A Community Devoted to the Preservation and Practice of Celestial Navigation and Other Methods of Traditional Wayfinding
From: Bill Morris
Date: 2015 May 30, 22:27 -0700
Procrustes was a figure in Greek mythology who would offer passing travellers a bed for the night. There was only one bed on offer. If they were shorter than the bed, he would pull them out to length on a rack and if they were longer than the bed, well, they were in for some amputations. Thus, we have "Procrustean errors" when observations are made to fit the conception of what is thought to be going on.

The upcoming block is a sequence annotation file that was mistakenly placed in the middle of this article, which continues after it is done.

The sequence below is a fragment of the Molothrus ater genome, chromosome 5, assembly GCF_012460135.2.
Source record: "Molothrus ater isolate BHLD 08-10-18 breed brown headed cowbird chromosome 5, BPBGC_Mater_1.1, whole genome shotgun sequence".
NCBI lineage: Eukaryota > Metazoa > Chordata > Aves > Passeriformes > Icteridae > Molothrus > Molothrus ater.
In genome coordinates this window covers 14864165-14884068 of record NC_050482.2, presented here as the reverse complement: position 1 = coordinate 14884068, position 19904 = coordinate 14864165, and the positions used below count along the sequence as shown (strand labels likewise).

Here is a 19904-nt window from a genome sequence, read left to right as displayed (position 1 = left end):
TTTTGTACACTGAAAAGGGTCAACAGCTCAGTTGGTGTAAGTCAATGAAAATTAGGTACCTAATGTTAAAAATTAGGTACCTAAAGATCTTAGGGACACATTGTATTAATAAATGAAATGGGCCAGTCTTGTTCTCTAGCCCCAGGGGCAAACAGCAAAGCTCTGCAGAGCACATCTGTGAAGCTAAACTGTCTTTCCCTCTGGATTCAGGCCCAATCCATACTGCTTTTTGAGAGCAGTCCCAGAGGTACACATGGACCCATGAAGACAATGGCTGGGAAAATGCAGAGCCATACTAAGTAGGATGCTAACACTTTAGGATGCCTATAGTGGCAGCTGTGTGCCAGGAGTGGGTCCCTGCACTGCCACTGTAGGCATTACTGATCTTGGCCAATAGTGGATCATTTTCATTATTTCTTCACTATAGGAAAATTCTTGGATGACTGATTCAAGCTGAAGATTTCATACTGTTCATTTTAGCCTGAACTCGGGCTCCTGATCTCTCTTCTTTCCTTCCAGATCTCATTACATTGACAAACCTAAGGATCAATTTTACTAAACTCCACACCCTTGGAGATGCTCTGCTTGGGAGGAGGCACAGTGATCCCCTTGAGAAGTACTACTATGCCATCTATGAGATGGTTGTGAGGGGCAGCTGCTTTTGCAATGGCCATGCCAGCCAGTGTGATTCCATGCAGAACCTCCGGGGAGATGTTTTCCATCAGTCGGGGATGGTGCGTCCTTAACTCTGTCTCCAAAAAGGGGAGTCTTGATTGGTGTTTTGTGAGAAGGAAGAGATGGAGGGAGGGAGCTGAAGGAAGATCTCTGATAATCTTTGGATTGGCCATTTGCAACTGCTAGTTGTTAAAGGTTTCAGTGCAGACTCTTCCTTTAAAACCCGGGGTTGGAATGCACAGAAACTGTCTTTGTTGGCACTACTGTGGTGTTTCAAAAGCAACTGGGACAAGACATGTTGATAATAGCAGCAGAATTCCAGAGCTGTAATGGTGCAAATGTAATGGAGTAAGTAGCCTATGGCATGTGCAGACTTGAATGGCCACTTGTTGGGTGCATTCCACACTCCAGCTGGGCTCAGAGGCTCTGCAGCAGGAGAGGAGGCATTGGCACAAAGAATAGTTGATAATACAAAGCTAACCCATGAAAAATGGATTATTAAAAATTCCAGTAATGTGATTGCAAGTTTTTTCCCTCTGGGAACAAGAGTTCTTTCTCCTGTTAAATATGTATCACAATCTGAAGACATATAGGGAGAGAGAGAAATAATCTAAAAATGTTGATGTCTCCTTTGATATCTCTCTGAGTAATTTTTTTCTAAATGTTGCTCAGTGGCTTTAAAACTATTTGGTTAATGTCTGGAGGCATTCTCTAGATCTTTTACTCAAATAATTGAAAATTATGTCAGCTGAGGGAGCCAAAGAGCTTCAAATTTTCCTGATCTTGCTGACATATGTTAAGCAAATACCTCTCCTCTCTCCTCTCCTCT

The navigator of G-ALDN in May, 1952, was in very good company. To quote Dr Maurice Pappworth, writing only a few years later: "In clinical medicine the crime is very often repeated by those who make a diagnosis, often after a snap decision, and without good evidence, and then make the physical signs fit the possibly erroneous diagnosis...The crime of Procrustes is perpetrated far, far more often in clinical medicine than is generally realised..." You have been warned!
Procrustes looks over shoulders in many fields. No matter what your own field of endeavour Procrustes has been there before you, gently massaging observations, ready for you to make them fit "the facts".